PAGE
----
Born and educated in the French-speaking part of Switzerland, Denise Rochat earned her Ph.D. in French literature from Brown University. She joined the faculty of Smith College in 1981.
Until her retirement, Professor Rochat taught French language at all levels, as well as literature and culture from the Middle Ages to contemporary French and Francophone fiction and cinema, with special emphasis on the 19th- and 20th-century French novel, Quebec literature and the development of the short story as a genre. She directed the Smith Junior Study Abroad Program in Paris in 2001-02 and 2004-05; and in Geneva in 1989-90, 1994-95 and 2013-14. She still offers occasional courses in French language, and provides guidance on French diction to singers.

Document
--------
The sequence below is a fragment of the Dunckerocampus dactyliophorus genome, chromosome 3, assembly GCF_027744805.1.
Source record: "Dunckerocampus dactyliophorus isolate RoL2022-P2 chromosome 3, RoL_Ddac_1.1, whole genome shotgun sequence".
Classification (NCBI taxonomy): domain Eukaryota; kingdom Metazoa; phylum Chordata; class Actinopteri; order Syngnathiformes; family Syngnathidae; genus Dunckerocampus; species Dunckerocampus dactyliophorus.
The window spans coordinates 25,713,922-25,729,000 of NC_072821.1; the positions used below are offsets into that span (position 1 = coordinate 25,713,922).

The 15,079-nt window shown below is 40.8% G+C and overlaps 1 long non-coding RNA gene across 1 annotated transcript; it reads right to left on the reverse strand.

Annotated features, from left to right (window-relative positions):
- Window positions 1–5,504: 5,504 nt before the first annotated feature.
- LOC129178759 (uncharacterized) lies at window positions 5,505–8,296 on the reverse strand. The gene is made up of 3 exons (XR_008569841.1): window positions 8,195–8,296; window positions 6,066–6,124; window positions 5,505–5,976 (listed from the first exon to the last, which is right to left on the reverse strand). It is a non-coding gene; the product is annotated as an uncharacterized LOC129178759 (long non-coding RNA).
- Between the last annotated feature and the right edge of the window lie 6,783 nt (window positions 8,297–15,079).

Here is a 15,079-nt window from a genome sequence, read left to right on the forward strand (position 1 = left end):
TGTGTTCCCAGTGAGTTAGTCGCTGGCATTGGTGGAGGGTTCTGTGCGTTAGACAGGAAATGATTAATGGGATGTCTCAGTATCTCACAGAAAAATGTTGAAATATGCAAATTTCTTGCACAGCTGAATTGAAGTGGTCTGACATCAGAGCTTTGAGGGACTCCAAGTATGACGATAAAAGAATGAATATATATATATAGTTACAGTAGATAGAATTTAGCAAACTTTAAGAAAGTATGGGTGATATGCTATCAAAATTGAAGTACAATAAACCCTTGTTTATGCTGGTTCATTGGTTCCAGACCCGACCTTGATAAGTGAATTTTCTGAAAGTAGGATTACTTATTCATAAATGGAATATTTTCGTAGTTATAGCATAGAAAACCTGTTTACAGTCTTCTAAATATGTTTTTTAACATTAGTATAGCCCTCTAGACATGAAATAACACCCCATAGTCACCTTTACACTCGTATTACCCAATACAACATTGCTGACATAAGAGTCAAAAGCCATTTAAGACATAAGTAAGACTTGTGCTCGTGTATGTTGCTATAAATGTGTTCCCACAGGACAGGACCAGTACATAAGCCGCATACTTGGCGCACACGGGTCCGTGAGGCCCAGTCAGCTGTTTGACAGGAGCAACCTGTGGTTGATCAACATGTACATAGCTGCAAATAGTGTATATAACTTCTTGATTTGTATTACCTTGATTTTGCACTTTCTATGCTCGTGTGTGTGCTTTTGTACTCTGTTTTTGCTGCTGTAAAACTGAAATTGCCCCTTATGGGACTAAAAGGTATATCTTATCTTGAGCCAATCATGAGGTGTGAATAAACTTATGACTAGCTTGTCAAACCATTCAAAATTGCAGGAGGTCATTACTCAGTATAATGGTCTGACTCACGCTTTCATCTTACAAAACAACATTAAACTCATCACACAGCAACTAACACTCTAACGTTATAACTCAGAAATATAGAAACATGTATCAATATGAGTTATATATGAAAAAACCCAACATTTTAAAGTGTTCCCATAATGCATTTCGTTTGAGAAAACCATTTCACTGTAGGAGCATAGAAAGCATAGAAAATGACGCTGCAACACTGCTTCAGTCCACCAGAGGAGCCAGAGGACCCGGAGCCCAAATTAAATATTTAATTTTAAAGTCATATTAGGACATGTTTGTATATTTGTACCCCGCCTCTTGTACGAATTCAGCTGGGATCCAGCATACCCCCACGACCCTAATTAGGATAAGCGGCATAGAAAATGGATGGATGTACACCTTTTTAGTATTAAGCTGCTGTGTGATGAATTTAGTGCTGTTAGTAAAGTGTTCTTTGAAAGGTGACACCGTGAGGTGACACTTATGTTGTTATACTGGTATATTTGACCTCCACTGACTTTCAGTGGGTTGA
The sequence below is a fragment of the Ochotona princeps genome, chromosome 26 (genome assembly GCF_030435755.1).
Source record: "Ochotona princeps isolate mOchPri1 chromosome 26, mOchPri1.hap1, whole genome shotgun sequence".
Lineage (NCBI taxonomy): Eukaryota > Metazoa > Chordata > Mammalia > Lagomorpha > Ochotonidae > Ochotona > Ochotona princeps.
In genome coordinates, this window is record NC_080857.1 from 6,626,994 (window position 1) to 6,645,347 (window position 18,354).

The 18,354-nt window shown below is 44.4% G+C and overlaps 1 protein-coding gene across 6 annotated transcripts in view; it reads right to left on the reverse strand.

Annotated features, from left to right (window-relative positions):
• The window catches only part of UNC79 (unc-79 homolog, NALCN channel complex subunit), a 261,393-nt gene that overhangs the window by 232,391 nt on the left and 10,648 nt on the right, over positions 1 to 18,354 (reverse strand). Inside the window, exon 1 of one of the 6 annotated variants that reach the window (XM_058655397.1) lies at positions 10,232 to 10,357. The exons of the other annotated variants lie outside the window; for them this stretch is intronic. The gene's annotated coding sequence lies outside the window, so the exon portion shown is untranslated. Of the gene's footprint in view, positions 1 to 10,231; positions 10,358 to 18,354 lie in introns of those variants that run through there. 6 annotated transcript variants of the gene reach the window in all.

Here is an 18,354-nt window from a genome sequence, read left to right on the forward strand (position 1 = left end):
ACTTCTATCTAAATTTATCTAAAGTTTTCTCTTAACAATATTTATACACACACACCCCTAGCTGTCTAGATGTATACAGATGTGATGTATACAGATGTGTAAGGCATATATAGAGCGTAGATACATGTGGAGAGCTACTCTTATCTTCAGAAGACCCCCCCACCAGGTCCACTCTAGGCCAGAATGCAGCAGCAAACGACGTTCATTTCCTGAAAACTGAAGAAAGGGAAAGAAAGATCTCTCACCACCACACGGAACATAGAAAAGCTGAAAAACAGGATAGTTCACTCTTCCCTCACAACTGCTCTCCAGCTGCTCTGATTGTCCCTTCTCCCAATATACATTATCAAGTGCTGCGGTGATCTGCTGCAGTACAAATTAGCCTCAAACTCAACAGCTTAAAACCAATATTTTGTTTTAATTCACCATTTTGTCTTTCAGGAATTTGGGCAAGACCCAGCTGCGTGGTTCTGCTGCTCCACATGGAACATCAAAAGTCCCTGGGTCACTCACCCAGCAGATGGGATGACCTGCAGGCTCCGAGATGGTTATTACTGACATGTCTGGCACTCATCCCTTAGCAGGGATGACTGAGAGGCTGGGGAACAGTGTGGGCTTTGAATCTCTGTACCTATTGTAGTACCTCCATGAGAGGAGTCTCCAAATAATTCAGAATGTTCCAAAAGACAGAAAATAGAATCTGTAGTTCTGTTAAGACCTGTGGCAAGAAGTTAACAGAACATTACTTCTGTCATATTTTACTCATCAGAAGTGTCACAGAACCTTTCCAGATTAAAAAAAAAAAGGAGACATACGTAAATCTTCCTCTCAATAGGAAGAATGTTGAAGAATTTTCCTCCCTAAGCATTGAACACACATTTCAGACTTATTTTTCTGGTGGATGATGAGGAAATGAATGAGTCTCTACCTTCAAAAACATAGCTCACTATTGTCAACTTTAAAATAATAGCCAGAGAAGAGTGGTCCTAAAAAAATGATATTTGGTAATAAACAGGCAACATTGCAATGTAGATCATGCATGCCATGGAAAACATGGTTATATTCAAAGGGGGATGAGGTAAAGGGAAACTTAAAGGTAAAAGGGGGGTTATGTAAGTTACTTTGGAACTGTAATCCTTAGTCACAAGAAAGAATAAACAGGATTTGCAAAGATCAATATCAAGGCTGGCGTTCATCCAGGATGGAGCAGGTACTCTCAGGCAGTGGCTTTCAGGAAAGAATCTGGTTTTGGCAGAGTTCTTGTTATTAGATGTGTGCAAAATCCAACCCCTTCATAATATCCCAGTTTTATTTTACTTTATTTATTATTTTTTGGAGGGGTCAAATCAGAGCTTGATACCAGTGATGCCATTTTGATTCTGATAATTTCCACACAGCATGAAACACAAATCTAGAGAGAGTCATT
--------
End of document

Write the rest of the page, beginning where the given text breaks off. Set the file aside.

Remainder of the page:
Rochat's scholarly work focuses on poets and writers from France, Switzerland and Quebec. Her essays on René Char, Philippe Jaccottet, Gustave Roud, Corinna Bille, Anne Hébert, Hubert Aquin and Monique Proulx have appeared in journals in the United States, Canada and Europe. Her most recent article (2014) examines the use of fairy tales in a short story by Swiss author Corinna Bille.
Rochat is also the author of Contrastes, grammaire du français courant (Pearson/Prentice Hall 2009), a French grammar textbook which uses contrasting examples to underline the syntactical differences between French and English. The accompanying Workbook for Contrastes (Pearson/Prentice Hall 2009) is now available in a 2014 updated online interactive version.